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## A Community Devoted to the Preservation and Practice of Celestial Navigation and Other Methods of Traditional Wayfinding

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Measuring (and calculating) Dip
Date: 2013 Feb 26, 19:24 -0800

In reducing our observations, we account for the dip of the horizon. This is never measured, rather it is calculated. Paul Hirose has given us the perfectly acceptable
dip = 0.02977*sqrt(height of eye)
height of eye in meters
dip in degrees

Perhaps I can measure the dip. Please see the linked diagram. We want to measure Dip A + Dip B + 180 degrees. While this is outside the range of nearly most sextants, it is within the capabilities of a Reflecting Circle. In order for the Reflecting Circle to see this, a 90 degree fold prism is added to the near end of the telescope, so rather than looking down the barrel of the telescope, you look 90 degrees to the barrel, thru the fold prism.

So today, I ventured off to Orient Point (N41d 9.599m W72d 14.062m). Why Orient Point? Because it is a long narrow peninsula, with water all around it. There are several orientations which are not dip short, so I should be able to measure as the diagram shows.

I set up my reflecting cirlce and fiddled around with the 90 degree fold prism. Just as I got both horizons in view, I found myself talking to two very nicely dressed folks. They told me I was being watched by camera. They identified themselves as federal employees and asked what the heck I was doing. Orient Point is very near to Plum Island, the very direction I was facing, but not the direction I was measuring. There is a Animal Disease Center on the island, and access to the island is controlled by the Dept of Homeland Security. OFF LIMITS! I explained that I was holding a Reflectiong Circle (similar to a sextant, I told them) and measuring the dip of the horizon. I pointed out that Orient Point is a public park and that I wasn't a terrorist, really! They found my explanations reasonable and told me to have fun. Back to navigation.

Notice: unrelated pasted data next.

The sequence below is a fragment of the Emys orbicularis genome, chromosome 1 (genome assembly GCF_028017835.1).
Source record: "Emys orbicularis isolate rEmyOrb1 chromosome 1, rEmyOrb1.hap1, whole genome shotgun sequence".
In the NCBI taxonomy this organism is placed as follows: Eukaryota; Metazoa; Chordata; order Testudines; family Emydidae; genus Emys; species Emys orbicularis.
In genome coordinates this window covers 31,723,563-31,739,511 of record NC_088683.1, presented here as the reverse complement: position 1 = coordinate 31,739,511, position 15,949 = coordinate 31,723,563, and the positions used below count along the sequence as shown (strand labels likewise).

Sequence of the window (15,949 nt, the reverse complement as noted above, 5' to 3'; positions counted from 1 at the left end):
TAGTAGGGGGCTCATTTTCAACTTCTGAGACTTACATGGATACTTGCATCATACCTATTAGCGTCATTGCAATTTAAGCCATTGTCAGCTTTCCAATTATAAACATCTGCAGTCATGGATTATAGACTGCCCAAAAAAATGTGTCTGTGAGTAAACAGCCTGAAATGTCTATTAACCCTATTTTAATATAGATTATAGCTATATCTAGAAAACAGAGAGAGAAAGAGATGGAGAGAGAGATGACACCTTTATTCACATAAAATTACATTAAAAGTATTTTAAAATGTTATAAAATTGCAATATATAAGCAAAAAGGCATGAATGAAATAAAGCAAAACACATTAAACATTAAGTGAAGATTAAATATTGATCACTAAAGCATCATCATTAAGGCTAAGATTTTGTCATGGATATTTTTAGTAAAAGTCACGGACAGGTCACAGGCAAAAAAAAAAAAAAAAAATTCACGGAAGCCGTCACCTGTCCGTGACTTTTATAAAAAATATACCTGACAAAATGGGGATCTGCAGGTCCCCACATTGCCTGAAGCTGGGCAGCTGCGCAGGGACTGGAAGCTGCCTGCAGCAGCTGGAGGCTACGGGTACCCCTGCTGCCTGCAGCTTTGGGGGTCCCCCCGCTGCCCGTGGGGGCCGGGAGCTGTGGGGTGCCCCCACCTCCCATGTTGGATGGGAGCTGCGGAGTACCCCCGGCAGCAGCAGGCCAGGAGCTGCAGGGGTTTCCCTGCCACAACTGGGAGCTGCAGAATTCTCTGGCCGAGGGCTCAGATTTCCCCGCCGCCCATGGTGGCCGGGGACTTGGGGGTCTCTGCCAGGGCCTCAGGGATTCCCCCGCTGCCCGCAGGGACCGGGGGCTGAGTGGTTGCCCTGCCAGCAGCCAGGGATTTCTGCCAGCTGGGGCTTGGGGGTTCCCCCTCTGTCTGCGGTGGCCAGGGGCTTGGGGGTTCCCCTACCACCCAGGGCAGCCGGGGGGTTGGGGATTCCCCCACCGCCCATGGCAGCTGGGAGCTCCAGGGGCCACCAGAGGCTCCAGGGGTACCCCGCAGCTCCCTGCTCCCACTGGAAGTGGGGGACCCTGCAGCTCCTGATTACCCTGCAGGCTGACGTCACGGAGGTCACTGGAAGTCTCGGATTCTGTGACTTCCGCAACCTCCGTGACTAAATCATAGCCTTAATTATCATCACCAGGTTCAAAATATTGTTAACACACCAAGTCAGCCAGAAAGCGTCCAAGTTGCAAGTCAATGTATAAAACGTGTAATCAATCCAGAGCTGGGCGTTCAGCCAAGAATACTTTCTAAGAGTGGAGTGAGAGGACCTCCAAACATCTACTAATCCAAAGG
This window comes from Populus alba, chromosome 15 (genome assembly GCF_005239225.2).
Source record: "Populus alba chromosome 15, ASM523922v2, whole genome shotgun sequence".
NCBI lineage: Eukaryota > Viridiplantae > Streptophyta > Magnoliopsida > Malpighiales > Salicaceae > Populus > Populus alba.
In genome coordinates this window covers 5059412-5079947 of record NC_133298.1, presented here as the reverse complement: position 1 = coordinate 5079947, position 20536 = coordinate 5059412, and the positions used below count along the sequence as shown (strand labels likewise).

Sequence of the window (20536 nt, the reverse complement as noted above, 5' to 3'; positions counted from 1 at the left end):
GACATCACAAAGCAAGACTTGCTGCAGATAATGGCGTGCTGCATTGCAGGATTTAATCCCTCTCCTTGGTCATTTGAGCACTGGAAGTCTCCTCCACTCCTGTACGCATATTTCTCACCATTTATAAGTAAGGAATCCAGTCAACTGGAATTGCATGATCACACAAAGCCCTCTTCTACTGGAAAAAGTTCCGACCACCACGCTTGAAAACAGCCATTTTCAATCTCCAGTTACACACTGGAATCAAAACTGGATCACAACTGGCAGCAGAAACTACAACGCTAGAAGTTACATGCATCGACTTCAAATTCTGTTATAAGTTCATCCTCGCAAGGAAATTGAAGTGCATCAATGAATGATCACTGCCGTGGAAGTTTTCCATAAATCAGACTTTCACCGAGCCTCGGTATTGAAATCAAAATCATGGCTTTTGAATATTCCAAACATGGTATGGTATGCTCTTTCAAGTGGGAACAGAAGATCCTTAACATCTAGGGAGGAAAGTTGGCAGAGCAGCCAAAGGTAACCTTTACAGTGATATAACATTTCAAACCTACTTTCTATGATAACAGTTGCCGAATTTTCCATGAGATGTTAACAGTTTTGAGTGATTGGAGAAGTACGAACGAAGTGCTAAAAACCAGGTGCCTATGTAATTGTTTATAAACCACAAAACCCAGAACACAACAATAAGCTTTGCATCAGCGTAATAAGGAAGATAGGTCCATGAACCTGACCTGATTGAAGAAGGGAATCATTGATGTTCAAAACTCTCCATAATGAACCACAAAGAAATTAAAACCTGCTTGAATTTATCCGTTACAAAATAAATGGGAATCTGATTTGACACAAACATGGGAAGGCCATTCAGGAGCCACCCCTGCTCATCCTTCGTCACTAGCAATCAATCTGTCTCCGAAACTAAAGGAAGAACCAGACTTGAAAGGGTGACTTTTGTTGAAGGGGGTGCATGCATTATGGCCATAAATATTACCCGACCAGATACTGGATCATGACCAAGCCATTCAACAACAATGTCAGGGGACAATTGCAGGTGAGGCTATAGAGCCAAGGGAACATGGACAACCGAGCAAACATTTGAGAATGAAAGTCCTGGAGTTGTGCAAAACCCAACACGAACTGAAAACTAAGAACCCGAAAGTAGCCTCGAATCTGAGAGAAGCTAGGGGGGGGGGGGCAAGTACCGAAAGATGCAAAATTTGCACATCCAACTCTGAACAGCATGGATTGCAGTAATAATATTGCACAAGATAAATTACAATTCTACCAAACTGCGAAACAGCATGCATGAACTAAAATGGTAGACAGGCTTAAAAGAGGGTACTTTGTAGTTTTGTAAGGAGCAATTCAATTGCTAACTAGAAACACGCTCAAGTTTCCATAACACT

At first there was an angle between the horizons. That is, horizon A was about at a 30 degree angle to horizon B. I found that his related to the verticality of the plane of the Reflecting Circle and the orientation of the 90 degree fold prism. Once resolved, I brought the horizons into alignment and read the vernier.

It read 180 degrees 1 minutes 20 seconds.

Height of Eye(measured) 11 feet 9 inches = 3.5 meters

By equation, the reading nominally should have been
Dip A + Dip B + 180
but Dip A = Dip B so
2*(.02977 * sqrt (height of eye))+180
or
180.112529 degrees
180 degrees 6 minutes 45 seconds

This is a 5 minute 25 second error.

I attribute this entirely to operator error (me). Its possible I was measuring dip short to Block Island or to Montauk Point (see map). My hands were cold. It was getting dark. I don't have practice around this magnitude of angle. I was tired of holding up the circle.

I had to begin somewhere! I will try again soon.

Regards

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